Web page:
A cobra is a venomous snake of family Elapidae, of several genera, but particularly Naja. (Non-cobra elapidae include the taipans, brown snakes, tiger snakes, fierce snakes, coral snakes, mambas, and sea snakes.) Cobras generally inhabit tropical and desert regions of Asia and Africa.
The cobra's most recognizable feature is its hood, a
section of its neck which it can flatten outwards in a threat
display. Note that most snakes can flatten their necks to some
degree; cobras are only more adept. Cobras come in varying colors
from black or dark brown to yellowish white. Elapidae cannot fold
their fangs down, as Viperidae can, so their fangs are generally
shorter. Most cobras are quite large, reaching on average 1.2–2.5 m
(3.9-8.2 ft) long.
Cobra is the Portuguese (and old Galician) common name for a snake; it came from late Latin colobra (from the classical Latin coluber, colubra). When Portuguese navigators arrived on the coasts of Africa and South Asia in the 16th century, they named the cobra "cobra-capelo", or "hood-snake"; from this compound, the name entered Spanish, French, English, and other European languages.
They kill their prey by injecting a neurotoxin through their hollow fangs. The neurotoxin blocks the synaptic communication between the victim's neurons and muscles, thus stopping movement and muscle control.
The cobra's predators include the mongoose and some raptors.
The most common cobra is the Indian cobra or Spectacled cobra Naja naja, native to the Indian subcontinent and associated with snake charming there. The Black cobra, found in Pakistan and North India, is generally considered to be a sub-species.
The second most common cobra species is the Monocled cobra, Naja kaouthia, widespread in Asia.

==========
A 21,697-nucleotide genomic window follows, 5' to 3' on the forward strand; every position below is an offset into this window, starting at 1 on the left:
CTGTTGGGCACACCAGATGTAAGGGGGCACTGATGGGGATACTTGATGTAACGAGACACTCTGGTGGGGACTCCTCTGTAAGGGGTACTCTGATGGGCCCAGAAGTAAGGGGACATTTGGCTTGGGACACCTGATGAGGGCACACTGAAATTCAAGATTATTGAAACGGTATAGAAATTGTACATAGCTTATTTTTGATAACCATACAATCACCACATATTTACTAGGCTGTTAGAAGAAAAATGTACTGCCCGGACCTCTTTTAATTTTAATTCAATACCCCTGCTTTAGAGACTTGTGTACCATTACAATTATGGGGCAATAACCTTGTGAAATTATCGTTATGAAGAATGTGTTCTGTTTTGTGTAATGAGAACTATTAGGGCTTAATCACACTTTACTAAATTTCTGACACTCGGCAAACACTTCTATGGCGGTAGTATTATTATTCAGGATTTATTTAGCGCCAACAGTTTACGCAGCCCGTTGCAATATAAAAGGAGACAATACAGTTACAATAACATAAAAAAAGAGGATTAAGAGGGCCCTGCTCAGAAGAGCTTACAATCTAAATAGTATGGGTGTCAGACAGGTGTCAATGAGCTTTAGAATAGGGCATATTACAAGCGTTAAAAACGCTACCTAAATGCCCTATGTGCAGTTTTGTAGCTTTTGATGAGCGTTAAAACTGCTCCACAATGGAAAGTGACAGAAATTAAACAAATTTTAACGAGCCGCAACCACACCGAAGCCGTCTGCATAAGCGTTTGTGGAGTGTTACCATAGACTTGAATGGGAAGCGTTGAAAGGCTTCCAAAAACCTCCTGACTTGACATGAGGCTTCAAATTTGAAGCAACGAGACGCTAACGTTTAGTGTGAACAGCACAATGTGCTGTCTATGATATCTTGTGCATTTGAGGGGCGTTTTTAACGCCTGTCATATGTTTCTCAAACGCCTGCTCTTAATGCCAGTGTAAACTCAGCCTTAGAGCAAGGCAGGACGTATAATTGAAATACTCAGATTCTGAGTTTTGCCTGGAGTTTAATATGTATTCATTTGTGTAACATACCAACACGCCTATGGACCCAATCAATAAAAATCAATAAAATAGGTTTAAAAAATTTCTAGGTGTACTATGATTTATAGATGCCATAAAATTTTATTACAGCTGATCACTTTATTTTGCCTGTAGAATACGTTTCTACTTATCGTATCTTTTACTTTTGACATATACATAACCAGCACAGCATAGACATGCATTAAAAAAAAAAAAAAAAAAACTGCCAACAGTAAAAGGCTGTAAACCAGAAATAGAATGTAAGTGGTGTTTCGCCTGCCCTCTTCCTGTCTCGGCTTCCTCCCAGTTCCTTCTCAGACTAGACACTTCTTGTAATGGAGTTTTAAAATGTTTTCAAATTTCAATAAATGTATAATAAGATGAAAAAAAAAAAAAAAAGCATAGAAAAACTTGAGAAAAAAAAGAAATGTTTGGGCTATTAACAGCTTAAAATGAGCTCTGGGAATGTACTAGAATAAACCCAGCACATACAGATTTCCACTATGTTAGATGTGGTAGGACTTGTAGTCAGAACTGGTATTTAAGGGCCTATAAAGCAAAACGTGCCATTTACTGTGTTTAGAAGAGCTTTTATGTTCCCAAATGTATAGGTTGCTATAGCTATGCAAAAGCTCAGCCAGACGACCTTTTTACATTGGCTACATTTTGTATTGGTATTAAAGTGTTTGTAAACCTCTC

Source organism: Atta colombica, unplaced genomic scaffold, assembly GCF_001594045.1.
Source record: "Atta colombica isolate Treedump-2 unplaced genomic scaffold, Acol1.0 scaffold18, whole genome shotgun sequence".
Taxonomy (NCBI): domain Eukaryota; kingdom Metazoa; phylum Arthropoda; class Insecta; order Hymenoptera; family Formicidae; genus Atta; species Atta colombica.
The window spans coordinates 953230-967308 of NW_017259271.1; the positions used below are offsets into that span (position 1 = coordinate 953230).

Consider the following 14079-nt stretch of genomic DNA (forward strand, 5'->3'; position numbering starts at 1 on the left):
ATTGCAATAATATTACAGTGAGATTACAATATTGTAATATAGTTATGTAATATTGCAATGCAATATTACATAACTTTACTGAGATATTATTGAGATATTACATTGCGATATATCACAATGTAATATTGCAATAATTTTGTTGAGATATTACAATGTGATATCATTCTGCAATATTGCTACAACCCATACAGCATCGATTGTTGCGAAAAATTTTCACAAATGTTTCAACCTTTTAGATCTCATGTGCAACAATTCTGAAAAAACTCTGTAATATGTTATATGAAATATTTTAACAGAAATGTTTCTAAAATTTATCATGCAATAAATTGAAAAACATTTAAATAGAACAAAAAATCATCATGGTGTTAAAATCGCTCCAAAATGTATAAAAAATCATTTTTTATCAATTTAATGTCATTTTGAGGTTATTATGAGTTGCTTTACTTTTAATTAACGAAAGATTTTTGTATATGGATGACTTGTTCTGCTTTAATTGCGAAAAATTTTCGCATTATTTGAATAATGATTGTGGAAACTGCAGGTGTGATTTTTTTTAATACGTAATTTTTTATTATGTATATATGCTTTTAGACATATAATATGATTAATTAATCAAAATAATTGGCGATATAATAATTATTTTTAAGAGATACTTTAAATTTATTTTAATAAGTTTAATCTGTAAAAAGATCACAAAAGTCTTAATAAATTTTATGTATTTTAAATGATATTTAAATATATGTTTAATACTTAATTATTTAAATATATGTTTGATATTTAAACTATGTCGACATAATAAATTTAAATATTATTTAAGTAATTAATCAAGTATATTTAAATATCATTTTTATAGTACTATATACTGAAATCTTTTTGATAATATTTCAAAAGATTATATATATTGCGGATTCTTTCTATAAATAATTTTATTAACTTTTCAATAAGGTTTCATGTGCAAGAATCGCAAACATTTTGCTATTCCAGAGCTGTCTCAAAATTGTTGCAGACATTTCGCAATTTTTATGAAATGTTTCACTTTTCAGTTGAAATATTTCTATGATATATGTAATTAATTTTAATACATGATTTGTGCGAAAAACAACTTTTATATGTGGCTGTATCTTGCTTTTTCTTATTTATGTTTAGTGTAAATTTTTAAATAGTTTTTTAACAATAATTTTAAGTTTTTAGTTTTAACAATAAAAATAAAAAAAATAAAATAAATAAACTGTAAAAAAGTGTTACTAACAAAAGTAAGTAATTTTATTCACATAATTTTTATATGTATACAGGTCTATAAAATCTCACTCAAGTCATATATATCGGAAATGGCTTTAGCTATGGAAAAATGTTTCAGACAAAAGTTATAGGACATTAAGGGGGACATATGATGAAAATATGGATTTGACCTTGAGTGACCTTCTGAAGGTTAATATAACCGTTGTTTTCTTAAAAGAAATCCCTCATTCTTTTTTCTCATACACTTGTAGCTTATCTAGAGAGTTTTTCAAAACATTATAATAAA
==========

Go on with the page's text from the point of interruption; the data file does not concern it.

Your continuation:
Coiled Cobra with hood dormantIn addition to a deadly bite, the Spitting cobra can incapacitate larger would-be predators by delivering venom to their eyes. While extremely irritating, it rarely causes lasting damage if washed out promptly
The King cobra is ophiophagous; it feeds almost entirely on other snakes, even venomous ones, although it sometimes preys on small rodents and birds. It will only attack humans if provoked or in other extreme circumstances that threaten its survival. If not treated, a king cobra's bite can kill a person in just half an hour. King Cobras may reach up to 5.2m (17.1ft) in length, making them the largest venomous snakes in the world.
As with all elapids, the venom of cobras is highly neurotoxic
and dangerous. Therefore, any cobra bite must be regarded as
life-threatening and professional medical assistance should be
immediately sought. Early symptoms of a bite include ptosis,
diplopia , dysphagia, and dizziness, followed by progressive
respiratory muscle weakness, ultimately requiring endotracheal
Standard treatment involves the use of antivenom. Additionally, it is possible to support bite victims via mechanical ventilation, using equipment of the type generally available at hospitals. Such support should be provided until the venom is metabolised and the victim can breathe unaided. If death occurs it takes place approximately 6 to 12 hours after the cobra bite. Cause of death is respiratory failure ie suffocation caused by complete paralysis of the diaphragm.
Cobra being charmedIndian snake charmers play a harmless trick on spectators. A cobra rises from its basket and sways in time with the music, apparently hypnotized. In fact, as far as the snake is concerned, the music is irrelevant - the cobra can't hear a thing. What prompts it to perform is the snake charmer's clever manipulation of the cobra's natural tendencies. When suddenly thrust into the open air from the darkness of the basket, the snake rises up and spreads its hood, its normal reaction to a threat. It sees the swaying pipe and mistakes it for another snake. That error, together with the charmer's movements in time with the music, holds the snake's attention. As the charmer moves the pipe, so the cobra bobs its head. That is the only way for the snake to follow the pipe's movements, because it cannot swivel its eyes.
This Cobra Page is Copyright The Animal Web Guide © 2004 - 2009 Chuck Ayoub